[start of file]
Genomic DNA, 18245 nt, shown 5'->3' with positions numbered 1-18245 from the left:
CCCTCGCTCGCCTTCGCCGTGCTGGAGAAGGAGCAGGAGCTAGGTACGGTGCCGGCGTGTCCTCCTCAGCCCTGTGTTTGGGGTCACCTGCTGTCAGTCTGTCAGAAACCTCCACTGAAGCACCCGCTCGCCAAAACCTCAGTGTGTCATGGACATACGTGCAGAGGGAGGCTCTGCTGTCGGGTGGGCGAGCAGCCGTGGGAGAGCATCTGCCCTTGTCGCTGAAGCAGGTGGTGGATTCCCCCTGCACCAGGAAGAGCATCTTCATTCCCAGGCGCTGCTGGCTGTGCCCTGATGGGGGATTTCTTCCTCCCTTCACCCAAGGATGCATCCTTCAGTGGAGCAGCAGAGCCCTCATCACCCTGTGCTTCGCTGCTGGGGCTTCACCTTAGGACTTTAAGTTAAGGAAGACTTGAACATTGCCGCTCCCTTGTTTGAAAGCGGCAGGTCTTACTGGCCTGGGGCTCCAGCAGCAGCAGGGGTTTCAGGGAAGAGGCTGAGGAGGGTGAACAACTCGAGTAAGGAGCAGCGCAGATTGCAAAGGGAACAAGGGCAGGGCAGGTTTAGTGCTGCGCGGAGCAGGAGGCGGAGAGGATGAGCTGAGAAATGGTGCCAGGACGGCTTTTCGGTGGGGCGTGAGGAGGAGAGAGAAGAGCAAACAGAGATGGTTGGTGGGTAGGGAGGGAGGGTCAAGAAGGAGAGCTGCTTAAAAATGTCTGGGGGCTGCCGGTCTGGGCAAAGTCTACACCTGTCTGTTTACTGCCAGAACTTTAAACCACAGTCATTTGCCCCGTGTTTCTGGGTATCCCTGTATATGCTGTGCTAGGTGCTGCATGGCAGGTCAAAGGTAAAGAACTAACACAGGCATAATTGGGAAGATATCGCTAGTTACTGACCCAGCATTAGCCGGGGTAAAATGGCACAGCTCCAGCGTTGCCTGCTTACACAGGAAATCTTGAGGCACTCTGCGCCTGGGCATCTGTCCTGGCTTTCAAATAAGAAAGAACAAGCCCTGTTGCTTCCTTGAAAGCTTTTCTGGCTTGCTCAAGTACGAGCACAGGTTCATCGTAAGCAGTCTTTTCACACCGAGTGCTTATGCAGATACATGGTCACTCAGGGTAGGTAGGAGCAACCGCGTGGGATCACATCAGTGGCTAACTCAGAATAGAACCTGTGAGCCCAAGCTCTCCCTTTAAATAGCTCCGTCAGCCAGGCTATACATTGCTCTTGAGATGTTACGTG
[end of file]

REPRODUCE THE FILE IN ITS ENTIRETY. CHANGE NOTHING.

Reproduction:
Genomic DNA, 18245 nt, shown 5'->3' with positions numbered 1-18245 from the left:
CCCTCGCTCGCCTTCGCCGTGCTGGAGAAGGAGCAGGAGCTAGGTACGGTGCCGGCGTGTCCTCCTCAGCCCTGTGTTTGGGGTCACCTGCTGTCAGTCTGTCAGAAACCTCCACTGAAGCACCCGCTCGCCAAAACCTCAGTGTGTCATGGACATACGTGCAGAGGGAGGCTCTGCTGTCGGGTGGGCGAGCAGCCGTGGGAGAGCATCTGCCCTTGTCGCTGAAGCAGGTGGTGGATTCCCCCTGCACCAGGAAGAGCATCTTCATTCCCAGGCGCTGCTGGCTGTGCCCTGATGGGGGATTTCTTCCTCCCTTCACCCAAGGATGCATCCTTCAGTGGAGCAGCAGAGCCCTCATCACCCTGTGCTTCGCTGCTGGGGCTTCACCTTAGGACTTTAAGTTAAGGAAGACTTGAACATTGCCGCTCCCTTGTTTGAAAGCGGCAGGTCTTACTGGCCTGGGGCTCCAGCAGCAGCAGGGGTTTCAGGGAAGAGGCTGAGGAGGGTGAACAACTCGAGTAAGGAGCAGCGCAGATTGCAAAGGGAACAAGGGCAGGGCAGGTTTAGTGCTGCGCGGAGCAGGAGGCGGAGAGGATGAGCTGAGAAATGGTGCCAGGACGGCTTTTCGGTGGGGCGTGAGGAGGAGAGAGAAGAGCAAACAGAGATGGTTGGTGGGTAGGGAGGGAGGGTCAAGAAGGAGAGCTGCTTAAAAATGTCTGGGGGCTGCCGGTCTGGGCAAAGTCTACACCTGTCTGTTTACTGCCAGAACTTTAAACCACAGTCATTTGCCCCGTGTTTCTGGGTATCCCTGTATATGCTGTGCTAGGTGCTGCATGGCAGGTCAAAGGTAAAGAACTAACACAGGCATAATTGGGAAGATATCGCTAGTTACTGACCCAGCATTAGCCGGGGTAAAATGGCACAGCTCCAGCGTTGCCTGCTTACACAGGAAATCTTGAGGCACTCTGCGCCTGGGCATCTGTCCTGGCTTTCAAATAAGAAAGAACAAGCCCTGTTGCTTCCTTGAAAGCTTTTCTGGCTTGCTCAAGTACGAGCACAGGTTCATCGTAAGCAGTCTTTTCACACCGAGTGCTTATGCAGATACATGGTCACTCAGGGTAGGTAGGAGCAACCGCGTGGGATCACATCAGTGGCTAACTCAGAATAGAACCTGTGAGCCCAAGCTCTCCCTTTAAATAGCTCCGTCAGCCAGGCTATACATTGCTCTTGAGATGTTACGTG